Thursday, March 27, 2008

Here Lies T J Potter

By the early 1900s, rapid travel on the Columbia River became a reality with the introduction of the steam boat. Just a mere sixty years after Lewis and Clark departed Astoria in 1806, some estimates place the number of steam boats working on the Columbia River at 500. The steam boat provided a ready means for transporting all sort of commodities along the river corridor.
The T.J. Potter, commonly referred to as the Potter, was constructed entirely of wood in Portland, Oregon in 1888. When built, the Potter was reported to be one of the fastest and most luxurious steamboats in the Pacific Northwest. Her overall length was 230 feet and 33 feet across the beam. For it's time, the Potter defined elegance in every sense of the word. The boat boasted a divided interior curving staircase that led up to the grand saloon. The boat's interior was also lit with the colored sunlight from numerous stained glass windows. Except for a short time spent working the waters of Washington's Puget Sound, the Potter faithfully serviced the people who lived and worked along the Columbia River.

But all good things must come to an end, and so did the Potter. Just before the beginning of tourist season in 1916, the Potter was deemed unworthy for passengers. Her service continued as a barracks for boat construction crews until the early 1920s when she was abandoned on Young's Bay in present day Astoria, Oregon.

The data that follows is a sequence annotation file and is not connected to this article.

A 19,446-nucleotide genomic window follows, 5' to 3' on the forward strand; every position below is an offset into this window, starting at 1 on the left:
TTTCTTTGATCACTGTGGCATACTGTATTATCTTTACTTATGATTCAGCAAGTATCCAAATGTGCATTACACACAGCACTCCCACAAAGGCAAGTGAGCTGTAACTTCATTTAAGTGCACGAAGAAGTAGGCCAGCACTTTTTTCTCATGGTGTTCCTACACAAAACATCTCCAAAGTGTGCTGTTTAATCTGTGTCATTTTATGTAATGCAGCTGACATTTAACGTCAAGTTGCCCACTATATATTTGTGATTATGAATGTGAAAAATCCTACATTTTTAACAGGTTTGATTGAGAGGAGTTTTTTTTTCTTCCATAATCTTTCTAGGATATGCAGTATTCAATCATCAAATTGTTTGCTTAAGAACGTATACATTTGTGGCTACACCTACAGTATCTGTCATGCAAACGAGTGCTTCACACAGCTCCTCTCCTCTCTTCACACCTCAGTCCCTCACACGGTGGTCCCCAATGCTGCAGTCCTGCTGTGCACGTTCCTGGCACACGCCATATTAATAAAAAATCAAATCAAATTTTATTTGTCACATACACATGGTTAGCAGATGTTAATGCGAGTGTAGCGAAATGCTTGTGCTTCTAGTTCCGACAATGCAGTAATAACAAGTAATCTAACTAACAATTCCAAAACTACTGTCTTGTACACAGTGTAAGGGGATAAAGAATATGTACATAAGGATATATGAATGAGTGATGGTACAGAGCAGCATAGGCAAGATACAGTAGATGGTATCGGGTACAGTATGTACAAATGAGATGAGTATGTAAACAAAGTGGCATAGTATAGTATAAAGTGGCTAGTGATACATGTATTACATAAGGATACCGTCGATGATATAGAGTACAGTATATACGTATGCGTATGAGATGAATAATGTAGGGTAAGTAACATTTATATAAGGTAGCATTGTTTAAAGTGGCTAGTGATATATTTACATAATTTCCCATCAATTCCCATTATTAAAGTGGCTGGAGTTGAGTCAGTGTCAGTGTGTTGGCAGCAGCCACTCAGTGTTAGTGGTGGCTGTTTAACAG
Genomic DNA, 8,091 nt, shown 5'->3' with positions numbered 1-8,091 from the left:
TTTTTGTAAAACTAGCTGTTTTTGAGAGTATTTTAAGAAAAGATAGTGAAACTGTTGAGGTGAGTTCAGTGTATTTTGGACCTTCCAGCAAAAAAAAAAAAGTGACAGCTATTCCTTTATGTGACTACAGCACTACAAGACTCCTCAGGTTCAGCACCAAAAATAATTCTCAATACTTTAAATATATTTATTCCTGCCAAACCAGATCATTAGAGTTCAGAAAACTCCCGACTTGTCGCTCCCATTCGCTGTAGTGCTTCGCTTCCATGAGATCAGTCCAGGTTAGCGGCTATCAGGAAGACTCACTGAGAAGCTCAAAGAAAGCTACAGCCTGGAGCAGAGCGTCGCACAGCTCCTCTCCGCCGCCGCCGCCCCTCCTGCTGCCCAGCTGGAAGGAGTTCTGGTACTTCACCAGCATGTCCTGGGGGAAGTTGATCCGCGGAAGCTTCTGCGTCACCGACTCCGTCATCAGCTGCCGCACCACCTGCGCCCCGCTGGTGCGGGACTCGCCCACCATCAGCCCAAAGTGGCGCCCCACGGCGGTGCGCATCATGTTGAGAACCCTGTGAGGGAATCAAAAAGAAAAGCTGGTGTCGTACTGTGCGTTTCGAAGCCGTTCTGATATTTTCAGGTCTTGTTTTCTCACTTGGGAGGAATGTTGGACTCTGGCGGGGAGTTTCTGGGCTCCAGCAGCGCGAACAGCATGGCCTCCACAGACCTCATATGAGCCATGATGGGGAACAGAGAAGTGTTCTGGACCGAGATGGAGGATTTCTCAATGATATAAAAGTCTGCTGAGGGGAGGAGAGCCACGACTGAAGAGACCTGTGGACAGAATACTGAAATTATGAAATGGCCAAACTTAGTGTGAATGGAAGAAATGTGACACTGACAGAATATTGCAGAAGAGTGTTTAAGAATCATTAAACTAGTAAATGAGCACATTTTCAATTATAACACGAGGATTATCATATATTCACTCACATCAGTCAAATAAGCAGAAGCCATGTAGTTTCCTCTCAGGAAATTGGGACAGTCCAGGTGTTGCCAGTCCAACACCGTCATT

This is all that remains of the once elegant steamer. If you want to visit, her remains lie directly across West Marine Drive from the Astoria Dairy Queen. During low tide, you can even walk on the remains and perhaps ponder what it might have been like to stand upon her decks while floating down the mighty Columbia.


Anonymous said...

My great grandparents and grandparents rode the Potter a lot back in the glory days of the river steamers. I was always envious of them. I still see her from time to time when I go by there-as a kid it was always pointed out to me that the sad looking skeleton in the mud was once the pride of the river.

Mother Church said...

Well, I have the dinning room table from the T.J. Potter. My Great Grandfather William McGregor salvaged it.

Mother Church said...

My Great Grandfather salvaged some things from the T.J. Potter. I inherited the dinning room table. It is narrow and has many leaves so that it extends to 12 or 14 feet.

Steve Skinner said...

You certainly inherited a great piece of history!